Opinion of AG Emiliou on stay of enforcement of final return order in the case C-638/22 PPU

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In the case Rzecznik Praw Dziecka and Others, C-638/22 PPU, a Polish court asks the Court of Justice in essence whether, in accordance with the Brussels II Regulation and The 1980 Hague Convention on the Civil Aspects of International Child Abduction, a Member State may provide for the possibility of an appeal in cassation (in practice: a third judicial instance) involving a stay of enforcement of a final return order on a simple application by one of the public entities entitled to lodge such an appeal.

AG Emiliou states from the outset that this question calls for a negative answer. His Opinion explains why this is the case.

A summary of the facts of the case reported here case has been already posted online by Marta Requejo Isidro so I am happy to refer to her contribution.

The urgency of the matter has compelled the Court to submit the case, at the request for the referring court, to the urgent preliminary ruling procedure provided for in Article 107 of the Rules of Procedure of the Court of Justice.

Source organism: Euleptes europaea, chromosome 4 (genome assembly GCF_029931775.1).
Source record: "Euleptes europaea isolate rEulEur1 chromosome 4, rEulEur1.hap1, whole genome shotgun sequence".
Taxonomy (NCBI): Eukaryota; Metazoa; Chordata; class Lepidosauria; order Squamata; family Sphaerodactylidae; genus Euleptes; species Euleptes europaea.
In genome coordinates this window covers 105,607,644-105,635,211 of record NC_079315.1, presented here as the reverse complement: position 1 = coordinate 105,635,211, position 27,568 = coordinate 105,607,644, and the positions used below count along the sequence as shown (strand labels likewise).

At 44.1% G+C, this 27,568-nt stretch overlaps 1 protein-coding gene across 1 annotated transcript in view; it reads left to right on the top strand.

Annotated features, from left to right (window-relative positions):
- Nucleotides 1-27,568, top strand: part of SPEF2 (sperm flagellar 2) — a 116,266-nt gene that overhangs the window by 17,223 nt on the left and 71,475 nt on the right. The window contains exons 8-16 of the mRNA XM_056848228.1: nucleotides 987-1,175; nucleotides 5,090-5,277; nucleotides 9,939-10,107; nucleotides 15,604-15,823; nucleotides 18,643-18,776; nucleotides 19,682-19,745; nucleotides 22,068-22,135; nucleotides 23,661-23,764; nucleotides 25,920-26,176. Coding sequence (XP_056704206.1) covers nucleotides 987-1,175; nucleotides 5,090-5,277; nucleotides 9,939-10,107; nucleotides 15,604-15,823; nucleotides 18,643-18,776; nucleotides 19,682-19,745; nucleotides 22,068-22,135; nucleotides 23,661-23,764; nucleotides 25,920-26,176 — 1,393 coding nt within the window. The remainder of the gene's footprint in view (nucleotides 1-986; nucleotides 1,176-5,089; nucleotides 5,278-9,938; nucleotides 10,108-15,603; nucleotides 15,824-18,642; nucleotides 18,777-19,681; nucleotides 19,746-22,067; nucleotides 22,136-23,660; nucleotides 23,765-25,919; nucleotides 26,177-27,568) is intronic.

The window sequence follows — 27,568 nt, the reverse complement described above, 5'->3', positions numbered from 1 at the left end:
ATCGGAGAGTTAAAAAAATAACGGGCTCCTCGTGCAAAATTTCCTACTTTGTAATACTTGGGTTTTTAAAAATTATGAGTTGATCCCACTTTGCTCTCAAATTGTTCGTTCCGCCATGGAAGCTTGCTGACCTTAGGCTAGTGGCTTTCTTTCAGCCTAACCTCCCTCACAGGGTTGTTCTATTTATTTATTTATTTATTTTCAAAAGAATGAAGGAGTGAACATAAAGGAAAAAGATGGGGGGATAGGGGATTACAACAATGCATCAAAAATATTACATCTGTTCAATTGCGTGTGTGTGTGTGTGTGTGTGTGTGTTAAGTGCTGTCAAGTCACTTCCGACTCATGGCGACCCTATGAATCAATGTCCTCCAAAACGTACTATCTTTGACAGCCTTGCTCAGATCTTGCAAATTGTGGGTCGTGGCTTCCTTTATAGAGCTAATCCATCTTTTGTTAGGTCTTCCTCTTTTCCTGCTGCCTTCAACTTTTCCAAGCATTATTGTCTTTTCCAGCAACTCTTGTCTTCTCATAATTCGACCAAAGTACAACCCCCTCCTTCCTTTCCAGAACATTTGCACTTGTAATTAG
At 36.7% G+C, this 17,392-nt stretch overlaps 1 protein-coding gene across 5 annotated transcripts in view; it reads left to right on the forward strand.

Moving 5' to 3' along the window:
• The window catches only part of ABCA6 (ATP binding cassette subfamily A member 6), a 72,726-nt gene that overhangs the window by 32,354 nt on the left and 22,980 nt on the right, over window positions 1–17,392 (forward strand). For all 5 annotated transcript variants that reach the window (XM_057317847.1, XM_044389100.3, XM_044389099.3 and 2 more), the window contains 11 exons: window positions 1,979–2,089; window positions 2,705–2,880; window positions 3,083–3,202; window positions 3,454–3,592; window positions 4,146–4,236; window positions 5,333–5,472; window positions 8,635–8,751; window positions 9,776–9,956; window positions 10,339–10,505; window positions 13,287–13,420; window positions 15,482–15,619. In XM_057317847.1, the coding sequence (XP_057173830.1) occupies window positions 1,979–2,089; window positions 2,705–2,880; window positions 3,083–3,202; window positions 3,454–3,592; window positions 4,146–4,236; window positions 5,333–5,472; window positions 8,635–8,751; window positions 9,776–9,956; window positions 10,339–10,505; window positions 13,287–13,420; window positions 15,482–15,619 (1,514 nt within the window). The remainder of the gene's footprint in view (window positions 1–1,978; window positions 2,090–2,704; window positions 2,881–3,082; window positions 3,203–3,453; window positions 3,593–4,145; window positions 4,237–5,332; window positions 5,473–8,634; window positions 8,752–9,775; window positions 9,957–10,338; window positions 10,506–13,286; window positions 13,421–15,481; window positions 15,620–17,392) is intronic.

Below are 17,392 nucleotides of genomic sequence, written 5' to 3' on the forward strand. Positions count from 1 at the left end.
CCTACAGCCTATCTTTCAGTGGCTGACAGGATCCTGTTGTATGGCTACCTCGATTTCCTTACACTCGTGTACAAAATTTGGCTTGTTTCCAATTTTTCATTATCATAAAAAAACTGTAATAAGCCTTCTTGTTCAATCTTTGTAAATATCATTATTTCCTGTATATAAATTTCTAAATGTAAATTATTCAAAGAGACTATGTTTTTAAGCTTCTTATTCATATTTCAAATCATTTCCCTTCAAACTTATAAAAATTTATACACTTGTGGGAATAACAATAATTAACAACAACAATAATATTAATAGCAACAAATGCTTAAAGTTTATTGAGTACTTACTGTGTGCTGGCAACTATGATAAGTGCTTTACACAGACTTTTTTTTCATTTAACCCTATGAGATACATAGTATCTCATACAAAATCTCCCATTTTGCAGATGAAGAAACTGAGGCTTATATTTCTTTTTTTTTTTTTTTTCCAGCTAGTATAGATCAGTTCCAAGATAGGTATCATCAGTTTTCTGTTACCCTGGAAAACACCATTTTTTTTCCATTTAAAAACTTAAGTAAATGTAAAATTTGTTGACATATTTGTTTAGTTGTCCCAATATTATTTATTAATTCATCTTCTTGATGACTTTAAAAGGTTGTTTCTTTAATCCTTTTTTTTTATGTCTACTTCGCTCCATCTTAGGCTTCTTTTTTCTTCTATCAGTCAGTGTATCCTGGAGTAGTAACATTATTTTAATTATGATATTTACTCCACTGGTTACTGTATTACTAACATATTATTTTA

I might add that the provision of national law that made the aforementioned stay of enforcement possible entered into force on 24 June 2022 and the request for a preliminary ruling has been brought before the Court of Justice already on 13 October 2022.

Concerning the preliminary question itself, in his Opinion, AG Emiliou recognizes that the 1980 Hague Convention and the Brussels II bis Regulation do not unify the procedural rules applicable to return applications based on that Convention. Those issues are left to the procedural law of the Member State where a request for a return order is made (point 52).

Nevertheless, the competence of the Member States has its limits. For AG Emiliou, those limits are not respected by the Polish provision in question.

Advocate General argues that by adopting the provision in question, the Polish legislator has exceeded the limits of its competence: he has rendered the return proceedings ineffective. Furthermore, in doing so, the legislator has also limited the fundamental right to respect for family life and the fundamental right to an effective remedy of the parent requesting the return, despite there being no compelling justification for such limitation and the negative consequences it entails (point 54).

All those aspects are addressed in a detailed manner in the Opinion, so there is still a lot to unpack.

The Opinion is available here (so far only in French).

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